Depending on the interior design of the cone 715 or frustum 710, the system 700 may or may not have an axle coupled to the radar array 112. The continuous housing of cone 715 or frustum 710 provides the capability to mount components of the radar antenna system 700 to the side walls of the cone or frustum in addition to, or instead of, mounting components to an axle. Further, the cone 715 or frustum 710 may have one or more interior baffles or annular webs (not shown) on which components may be mounted.
Each variation has advantages. Although the cone 715 provides extra room for more contacts 714, the frustum 710 allows other system components to occupy the center of platform 750 such as, for example, a roll angle sensing mechanism, described further below with reference to FIG. 29.
The rotating array has many advantages compared to conventional arrays. For example, maintenance can be made easier. If an array element must be repaired or replaced, the array can be wheeled to a position in which that element is easily accessed. Also, the rotating array has very few moving parts, enhancing reliability. The rolling array assembly 110 has much lower mass and moment of inertia than the rotating platform of conventional revolving radar systems, so the azimuth drive 160 of the rolling array should not require as powerful a motor as is used for conventional rotating platform mounted radars. Also, the azimuth drive assembly does not have to support the weight of the antenna (whereas prior art rotating platform azimuth drives did have to support the weight of both the array and its support). This should improve the reliability of the azimuth drive.
FIGS. 3-7 show a first exemplary azimuth drive 160 for a rolling radar array assembly 110 of the type described above. Azimuth drive 160 is of the general type in which the array assembly 110 is pushed in the tangential direction. The exemplary drive 160 can either rotate the array assembly 110 with a constant angular velocity, or train the array to a specific desired azimuth position.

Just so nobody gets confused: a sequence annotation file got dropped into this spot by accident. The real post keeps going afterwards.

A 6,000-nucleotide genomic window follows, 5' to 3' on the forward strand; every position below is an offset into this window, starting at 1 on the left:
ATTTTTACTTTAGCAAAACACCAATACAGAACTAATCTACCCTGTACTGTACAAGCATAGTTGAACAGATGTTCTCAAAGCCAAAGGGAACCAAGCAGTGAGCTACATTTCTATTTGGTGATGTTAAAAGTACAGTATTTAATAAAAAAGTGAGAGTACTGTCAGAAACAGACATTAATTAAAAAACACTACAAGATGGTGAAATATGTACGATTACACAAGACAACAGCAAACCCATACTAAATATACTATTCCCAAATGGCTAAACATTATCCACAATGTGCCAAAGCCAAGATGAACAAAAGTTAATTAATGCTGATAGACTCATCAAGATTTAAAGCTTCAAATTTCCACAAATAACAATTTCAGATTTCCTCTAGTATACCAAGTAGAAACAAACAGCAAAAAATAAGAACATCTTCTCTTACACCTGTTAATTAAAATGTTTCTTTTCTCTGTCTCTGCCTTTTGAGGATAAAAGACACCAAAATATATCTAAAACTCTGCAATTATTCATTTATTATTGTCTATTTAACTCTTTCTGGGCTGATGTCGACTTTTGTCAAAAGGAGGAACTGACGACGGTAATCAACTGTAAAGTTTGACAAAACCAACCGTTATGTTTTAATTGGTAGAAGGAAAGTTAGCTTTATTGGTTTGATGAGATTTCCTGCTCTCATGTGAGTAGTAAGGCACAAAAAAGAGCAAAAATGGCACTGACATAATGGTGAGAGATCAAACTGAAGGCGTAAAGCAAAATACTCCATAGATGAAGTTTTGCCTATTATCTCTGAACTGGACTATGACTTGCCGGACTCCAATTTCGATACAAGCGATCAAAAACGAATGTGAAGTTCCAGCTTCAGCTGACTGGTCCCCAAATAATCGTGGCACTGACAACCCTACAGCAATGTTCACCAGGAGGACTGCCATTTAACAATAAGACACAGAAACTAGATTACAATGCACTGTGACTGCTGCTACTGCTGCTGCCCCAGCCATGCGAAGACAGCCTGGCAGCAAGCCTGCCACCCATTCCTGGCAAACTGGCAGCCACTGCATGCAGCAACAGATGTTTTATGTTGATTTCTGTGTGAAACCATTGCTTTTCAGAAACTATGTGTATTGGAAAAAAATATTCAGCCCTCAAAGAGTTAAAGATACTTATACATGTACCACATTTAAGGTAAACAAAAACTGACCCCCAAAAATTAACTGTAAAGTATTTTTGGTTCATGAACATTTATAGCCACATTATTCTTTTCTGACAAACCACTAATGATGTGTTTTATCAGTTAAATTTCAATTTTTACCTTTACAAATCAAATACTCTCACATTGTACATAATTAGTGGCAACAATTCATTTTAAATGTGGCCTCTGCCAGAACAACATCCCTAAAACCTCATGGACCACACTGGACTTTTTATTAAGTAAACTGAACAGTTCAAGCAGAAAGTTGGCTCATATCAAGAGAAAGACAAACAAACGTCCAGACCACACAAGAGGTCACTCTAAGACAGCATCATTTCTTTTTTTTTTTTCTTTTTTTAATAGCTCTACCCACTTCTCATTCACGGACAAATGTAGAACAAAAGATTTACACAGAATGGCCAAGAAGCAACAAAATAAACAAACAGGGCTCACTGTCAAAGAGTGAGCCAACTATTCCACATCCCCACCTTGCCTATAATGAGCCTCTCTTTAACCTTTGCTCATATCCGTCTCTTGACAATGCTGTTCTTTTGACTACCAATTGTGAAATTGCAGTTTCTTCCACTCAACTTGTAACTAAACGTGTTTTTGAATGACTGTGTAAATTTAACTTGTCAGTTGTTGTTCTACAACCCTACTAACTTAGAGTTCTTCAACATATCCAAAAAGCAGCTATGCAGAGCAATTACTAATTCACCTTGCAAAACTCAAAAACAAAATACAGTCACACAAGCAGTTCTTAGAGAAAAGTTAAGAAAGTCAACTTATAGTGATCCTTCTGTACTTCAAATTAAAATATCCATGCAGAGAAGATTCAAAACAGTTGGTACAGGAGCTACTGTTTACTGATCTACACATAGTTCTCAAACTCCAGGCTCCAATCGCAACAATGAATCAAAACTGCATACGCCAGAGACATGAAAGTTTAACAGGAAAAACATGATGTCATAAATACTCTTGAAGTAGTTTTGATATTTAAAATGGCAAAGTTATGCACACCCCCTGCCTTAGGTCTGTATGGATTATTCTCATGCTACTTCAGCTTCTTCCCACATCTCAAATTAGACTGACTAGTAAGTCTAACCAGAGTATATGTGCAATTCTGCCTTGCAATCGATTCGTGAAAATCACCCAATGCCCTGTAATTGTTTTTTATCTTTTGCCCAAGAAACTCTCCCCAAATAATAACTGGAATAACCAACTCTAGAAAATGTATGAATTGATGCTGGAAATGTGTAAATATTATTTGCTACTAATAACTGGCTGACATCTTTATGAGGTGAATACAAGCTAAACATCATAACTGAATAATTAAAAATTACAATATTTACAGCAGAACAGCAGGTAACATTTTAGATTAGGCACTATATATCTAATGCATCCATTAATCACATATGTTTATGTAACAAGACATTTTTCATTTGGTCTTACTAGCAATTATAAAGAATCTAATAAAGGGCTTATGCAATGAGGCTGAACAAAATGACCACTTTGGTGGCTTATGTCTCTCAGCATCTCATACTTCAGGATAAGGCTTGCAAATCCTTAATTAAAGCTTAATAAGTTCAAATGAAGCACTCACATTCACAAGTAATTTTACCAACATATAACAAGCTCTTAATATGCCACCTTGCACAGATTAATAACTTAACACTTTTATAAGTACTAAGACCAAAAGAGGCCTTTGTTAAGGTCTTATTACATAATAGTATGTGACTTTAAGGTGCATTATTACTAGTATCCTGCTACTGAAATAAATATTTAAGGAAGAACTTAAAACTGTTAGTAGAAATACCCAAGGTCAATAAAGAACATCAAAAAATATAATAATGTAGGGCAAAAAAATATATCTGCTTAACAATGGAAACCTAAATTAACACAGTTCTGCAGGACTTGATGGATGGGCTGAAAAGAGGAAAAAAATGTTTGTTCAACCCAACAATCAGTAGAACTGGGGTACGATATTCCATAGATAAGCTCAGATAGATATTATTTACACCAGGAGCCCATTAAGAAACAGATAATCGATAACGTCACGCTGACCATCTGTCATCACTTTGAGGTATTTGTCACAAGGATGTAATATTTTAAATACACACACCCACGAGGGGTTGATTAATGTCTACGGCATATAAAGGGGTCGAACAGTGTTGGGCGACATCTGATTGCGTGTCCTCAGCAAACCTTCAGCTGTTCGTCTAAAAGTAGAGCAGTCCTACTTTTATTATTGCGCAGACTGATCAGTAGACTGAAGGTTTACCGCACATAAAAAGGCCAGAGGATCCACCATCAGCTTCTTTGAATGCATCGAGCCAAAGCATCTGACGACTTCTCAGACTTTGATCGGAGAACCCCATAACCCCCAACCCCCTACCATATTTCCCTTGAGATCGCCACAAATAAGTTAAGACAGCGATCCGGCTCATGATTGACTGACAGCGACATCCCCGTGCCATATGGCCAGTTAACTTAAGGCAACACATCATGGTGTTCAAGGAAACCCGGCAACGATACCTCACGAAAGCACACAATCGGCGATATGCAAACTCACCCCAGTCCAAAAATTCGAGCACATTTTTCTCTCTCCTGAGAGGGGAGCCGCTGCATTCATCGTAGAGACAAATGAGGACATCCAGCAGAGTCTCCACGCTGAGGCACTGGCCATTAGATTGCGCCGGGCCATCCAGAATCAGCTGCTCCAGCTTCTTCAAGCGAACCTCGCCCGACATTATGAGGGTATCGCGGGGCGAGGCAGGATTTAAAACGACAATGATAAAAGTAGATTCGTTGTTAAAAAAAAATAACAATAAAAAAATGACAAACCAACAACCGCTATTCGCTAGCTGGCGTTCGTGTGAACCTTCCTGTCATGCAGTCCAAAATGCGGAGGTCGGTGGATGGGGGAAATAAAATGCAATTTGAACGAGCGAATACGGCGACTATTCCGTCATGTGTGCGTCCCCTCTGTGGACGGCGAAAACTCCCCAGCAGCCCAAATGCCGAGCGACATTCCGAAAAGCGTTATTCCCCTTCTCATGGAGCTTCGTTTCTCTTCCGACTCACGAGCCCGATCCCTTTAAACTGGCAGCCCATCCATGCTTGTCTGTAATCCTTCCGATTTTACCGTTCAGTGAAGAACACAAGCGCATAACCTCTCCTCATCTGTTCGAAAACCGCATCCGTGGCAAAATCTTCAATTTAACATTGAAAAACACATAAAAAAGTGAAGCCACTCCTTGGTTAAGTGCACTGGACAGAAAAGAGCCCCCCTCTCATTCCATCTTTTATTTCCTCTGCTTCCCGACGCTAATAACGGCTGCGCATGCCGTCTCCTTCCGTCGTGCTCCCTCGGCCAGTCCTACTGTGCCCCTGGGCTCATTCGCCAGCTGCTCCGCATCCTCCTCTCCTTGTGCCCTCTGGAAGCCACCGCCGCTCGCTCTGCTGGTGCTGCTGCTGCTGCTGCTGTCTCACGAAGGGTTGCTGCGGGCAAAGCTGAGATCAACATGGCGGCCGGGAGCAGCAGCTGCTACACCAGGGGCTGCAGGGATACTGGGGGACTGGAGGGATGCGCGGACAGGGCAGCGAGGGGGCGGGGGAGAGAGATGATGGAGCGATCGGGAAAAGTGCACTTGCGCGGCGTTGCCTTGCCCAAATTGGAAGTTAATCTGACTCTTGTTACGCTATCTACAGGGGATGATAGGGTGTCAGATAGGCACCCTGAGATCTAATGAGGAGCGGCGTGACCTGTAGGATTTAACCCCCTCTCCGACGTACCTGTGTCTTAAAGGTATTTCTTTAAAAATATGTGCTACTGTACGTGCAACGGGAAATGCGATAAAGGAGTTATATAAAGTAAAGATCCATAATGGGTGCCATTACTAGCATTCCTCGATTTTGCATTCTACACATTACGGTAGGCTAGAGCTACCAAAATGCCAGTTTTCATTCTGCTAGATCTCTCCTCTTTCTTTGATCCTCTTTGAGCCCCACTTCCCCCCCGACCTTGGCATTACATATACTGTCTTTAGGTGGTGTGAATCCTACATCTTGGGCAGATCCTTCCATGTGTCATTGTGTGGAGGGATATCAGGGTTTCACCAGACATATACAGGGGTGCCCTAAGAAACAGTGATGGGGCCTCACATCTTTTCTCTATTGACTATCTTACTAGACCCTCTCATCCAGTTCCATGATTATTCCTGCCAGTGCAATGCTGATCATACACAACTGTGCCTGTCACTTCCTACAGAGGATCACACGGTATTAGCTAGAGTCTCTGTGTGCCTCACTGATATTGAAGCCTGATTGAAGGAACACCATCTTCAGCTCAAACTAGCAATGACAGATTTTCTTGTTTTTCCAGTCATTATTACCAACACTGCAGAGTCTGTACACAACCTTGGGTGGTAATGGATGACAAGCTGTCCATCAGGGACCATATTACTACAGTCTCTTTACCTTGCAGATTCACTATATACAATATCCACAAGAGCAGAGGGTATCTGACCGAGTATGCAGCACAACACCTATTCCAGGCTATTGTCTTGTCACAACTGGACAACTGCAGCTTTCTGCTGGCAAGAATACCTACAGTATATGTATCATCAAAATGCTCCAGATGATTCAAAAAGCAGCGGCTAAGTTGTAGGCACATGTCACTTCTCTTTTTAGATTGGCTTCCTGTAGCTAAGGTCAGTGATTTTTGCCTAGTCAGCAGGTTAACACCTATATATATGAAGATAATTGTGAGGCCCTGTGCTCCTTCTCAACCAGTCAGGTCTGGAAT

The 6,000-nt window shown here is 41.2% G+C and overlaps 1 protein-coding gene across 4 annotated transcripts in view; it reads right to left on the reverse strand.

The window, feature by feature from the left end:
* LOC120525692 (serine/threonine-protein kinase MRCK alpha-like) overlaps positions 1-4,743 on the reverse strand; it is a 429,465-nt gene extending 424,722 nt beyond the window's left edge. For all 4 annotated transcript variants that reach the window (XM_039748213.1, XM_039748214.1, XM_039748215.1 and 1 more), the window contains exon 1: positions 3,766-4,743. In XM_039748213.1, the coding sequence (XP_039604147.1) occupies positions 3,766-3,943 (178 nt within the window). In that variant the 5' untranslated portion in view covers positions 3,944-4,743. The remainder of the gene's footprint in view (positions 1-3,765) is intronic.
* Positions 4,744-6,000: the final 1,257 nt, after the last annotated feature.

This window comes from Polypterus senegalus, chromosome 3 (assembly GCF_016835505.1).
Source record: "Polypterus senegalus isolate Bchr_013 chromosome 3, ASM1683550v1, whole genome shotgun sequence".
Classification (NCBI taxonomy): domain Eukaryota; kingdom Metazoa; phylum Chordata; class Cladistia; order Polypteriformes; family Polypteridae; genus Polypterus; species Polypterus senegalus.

Drive 160 includes a rotatable bullring gear 170, including a rotatable ring portion 172 rotatably mounted to the platform 150 by way of a fixed ring portion 171. Bullring gear 170 has bearings 173 for substantially eliminating friction between the fixed portion 171 and the rotatable ring portion 172. A motor 181 having a pinion gear 180 drives the rotatable ring portion 172 of bullring gear 170 to rotate.
At least one bracket portion 162 is coupled to the rotatable ring portion 172. An exemplary support platform for mounting the bracket 162 is shown in FIG. 7. A drive bracket bearing support platform 167 is mounted on a portion of the movable ring portion 172. The at least one bracket portion 162 may include one bracket arm, or two bracket arms connected by a connecting portion 165. Other bracket configurations are also contemplated. The bracket portion 162 pushes in the tangential direction against the array assembly 110 that includes the radar array 112, causing the radar array to rotate about the axis “A” normal to the radar array (as shown in FIG. 4) and revolve about the platform 150 with a rolling motion.
The bracket portion 162 is arranged on at least one side of the axle 130 for pushing the axle in the tangential direction. Although the exemplary bracket portion 162 pushes against the axle 130, the bracket portion 162 can alternatively apply the force against other portions of the array assembly, such as one or both of the wheels 114, 132 or against the conical housing 715 or frustum-shaped housing 710 shown in FIG. 33.
As best shown in FIG. 5, there are preferably two bracket portions 162 with at least one roller 164 on each bracket portion 162. The rollers 164 allow the bracket portions 162 to apply force against the axle 130 with substantially no friction, thus allowing the array assembly 110 to roll freely around the platform 150. In the example, each bracket portion 162 has two rollers 164 mounted on bearings 166, contacting the axle 130 above and below the center of the axle 130. If only a single roller 164 is included on each bracket portion 162, then it may be desirable to position the roller at the same height as the center of the axle 130. In either of these configurations, the resultant force applied by the one or two rollers 164 is applied in the direction parallel to the platform 150 (e.g., horizontal for a horizontal platform). In the two roller configuration of FIG. 5, the vertical force components of the two rollers above and below the axle on each side are equal and opposite to each other, canceling each other out.
In some embodiments (not shown), there may be only a single bracket portion 162 for pushing the axle 130 in one direction. In some cases, this would require the array to rotate by more than 180 degrees to reach an azimuth angle that could be achieved by a turn of less than 180 degrees if two brackets 162 are provided.